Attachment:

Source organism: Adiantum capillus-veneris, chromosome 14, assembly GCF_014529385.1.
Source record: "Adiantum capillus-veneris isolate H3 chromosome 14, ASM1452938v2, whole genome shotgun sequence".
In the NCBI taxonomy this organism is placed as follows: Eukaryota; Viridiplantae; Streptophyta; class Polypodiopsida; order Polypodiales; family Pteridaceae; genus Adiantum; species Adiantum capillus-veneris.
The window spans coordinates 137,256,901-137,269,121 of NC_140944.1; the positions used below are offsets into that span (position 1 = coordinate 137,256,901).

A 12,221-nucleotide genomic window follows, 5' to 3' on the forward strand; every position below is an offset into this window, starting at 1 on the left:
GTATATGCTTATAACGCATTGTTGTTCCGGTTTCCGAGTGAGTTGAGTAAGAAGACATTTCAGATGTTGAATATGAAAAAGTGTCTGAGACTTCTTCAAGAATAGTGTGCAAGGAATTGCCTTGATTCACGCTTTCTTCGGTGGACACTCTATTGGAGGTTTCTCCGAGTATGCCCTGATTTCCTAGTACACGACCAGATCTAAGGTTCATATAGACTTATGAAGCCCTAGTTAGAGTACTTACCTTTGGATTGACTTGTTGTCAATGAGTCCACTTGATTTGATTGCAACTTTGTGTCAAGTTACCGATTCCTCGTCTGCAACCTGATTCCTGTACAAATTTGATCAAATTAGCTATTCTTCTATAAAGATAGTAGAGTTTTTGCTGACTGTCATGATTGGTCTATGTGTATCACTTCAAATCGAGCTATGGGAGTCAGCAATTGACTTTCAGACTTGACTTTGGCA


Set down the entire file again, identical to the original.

Source organism: Adiantum capillus-veneris, chromosome 14, assembly GCF_014529385.1.
Source record: "Adiantum capillus-veneris isolate H3 chromosome 14, ASM1452938v2, whole genome shotgun sequence".
In the NCBI taxonomy this organism is placed as follows: Eukaryota; Viridiplantae; Streptophyta; class Polypodiopsida; order Polypodiales; family Pteridaceae; genus Adiantum; species Adiantum capillus-veneris.
The window spans coordinates 137,256,901-137,269,121 of NC_140944.1; the positions used below are offsets into that span (position 1 = coordinate 137,256,901).

A 12,221-nucleotide genomic window follows, 5' to 3' on the forward strand; every position below is an offset into this window, starting at 1 on the left:
GTATATGCTTATAACGCATTGTTGTTCCGGTTTCCGAGTGAGTTGAGTAAGAAGACATTTCAGATGTTGAATATGAAAAAGTGTCTGAGACTTCTTCAAGAATAGTGTGCAAGGAATTGCCTTGATTCACGCTTTCTTCGGTGGACACTCTATTGGAGGTTTCTCCGAGTATGCCCTGATTTCCTAGTACACGACCAGATCTAAGGTTCATATAGACTTATGAAGCCCTAGTTAGAGTACTTACCTTTGGATTGACTTGTTGTCAATGAGTCCACTTGATTTGATTGCAACTTTGTGTCAAGTTACCGATTCCTCGTCTGCAACCTGATTCCTGTACAAATTTGATCAAATTAGCTATTCTTCTATAAAGATAGTAGAGTTTTTGCTGACTGTCATGATTGGTCTATGTGTATCACTTCAAATCGAGCTATGGGAGTCAGCAATTGACTTTCAGACTTGACTTTGGCA